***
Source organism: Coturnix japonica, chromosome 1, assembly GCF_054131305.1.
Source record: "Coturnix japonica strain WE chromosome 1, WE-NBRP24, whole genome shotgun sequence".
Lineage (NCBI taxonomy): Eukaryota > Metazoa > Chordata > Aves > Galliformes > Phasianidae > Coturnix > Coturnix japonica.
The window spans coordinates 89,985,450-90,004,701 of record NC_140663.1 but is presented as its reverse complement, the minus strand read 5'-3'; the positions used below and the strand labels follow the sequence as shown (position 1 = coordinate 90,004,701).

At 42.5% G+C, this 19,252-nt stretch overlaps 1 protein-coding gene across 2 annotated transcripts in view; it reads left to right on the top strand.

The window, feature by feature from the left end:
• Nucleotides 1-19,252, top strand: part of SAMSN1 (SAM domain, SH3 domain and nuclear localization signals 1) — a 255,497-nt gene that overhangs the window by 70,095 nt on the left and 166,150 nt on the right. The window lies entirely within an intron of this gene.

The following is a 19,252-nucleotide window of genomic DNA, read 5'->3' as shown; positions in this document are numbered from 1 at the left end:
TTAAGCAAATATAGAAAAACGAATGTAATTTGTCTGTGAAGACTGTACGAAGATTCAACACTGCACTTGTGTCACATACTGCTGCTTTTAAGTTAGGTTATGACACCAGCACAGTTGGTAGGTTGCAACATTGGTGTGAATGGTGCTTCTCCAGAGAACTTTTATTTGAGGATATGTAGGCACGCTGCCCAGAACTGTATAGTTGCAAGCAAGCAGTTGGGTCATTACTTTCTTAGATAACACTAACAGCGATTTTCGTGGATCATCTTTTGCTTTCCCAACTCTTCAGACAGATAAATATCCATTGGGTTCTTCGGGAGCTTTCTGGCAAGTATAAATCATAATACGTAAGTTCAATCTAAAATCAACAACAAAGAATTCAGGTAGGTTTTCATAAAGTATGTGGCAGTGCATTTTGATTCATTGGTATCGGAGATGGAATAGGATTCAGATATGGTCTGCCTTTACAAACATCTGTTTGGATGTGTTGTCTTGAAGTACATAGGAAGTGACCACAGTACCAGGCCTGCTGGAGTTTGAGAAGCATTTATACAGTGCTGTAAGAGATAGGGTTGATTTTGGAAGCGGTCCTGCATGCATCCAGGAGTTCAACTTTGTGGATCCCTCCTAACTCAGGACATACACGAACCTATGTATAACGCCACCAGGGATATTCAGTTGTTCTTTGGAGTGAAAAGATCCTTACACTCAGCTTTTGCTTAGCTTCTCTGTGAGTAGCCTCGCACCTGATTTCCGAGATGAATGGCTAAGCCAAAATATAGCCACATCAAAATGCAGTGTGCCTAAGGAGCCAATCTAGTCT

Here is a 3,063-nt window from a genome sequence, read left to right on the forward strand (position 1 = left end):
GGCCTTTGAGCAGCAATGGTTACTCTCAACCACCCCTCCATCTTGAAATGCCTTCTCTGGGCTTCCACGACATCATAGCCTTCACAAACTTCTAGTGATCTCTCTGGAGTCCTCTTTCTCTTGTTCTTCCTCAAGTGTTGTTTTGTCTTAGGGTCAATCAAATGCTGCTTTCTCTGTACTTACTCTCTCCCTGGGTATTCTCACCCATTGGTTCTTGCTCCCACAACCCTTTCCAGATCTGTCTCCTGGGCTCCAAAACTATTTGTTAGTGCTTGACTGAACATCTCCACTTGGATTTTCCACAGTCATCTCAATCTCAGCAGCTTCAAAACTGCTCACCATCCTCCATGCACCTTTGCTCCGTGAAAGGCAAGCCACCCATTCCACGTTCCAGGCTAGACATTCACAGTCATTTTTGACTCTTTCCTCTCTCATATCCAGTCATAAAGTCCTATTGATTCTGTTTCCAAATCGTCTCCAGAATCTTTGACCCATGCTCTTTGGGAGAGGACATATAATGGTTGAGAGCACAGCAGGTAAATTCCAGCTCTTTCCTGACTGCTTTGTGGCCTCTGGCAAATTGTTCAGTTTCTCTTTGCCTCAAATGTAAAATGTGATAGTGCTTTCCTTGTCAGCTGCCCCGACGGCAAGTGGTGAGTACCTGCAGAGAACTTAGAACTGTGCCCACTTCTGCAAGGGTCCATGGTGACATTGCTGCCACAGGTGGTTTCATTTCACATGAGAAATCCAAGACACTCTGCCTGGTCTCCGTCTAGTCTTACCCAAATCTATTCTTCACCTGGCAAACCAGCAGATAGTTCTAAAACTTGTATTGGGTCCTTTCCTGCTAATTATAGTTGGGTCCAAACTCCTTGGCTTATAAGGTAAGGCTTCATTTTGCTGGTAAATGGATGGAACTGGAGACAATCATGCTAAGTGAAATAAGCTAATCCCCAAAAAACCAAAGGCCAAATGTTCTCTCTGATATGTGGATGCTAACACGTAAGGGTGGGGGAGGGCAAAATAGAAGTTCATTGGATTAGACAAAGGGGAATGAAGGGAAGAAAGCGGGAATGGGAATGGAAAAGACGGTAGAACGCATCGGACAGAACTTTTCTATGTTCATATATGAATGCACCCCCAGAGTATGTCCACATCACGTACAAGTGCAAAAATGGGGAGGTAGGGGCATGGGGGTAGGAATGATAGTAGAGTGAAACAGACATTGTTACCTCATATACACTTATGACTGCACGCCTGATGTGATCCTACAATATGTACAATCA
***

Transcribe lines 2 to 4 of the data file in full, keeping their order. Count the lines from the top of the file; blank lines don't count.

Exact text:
Source record: "Coturnix japonica strain WE chromosome 1, WE-NBRP24, whole genome shotgun sequence".
Lineage (NCBI taxonomy): Eukaryota > Metazoa > Chordata > Aves > Galliformes > Phasianidae > Coturnix > Coturnix japonica.
The window spans coordinates 89,985,450-90,004,701 of record NC_140663.1 but is presented as its reverse complement, the minus strand read 5'-3'; the positions used below and the strand labels follow the sequence as shown (position 1 = coordinate 90,004,701).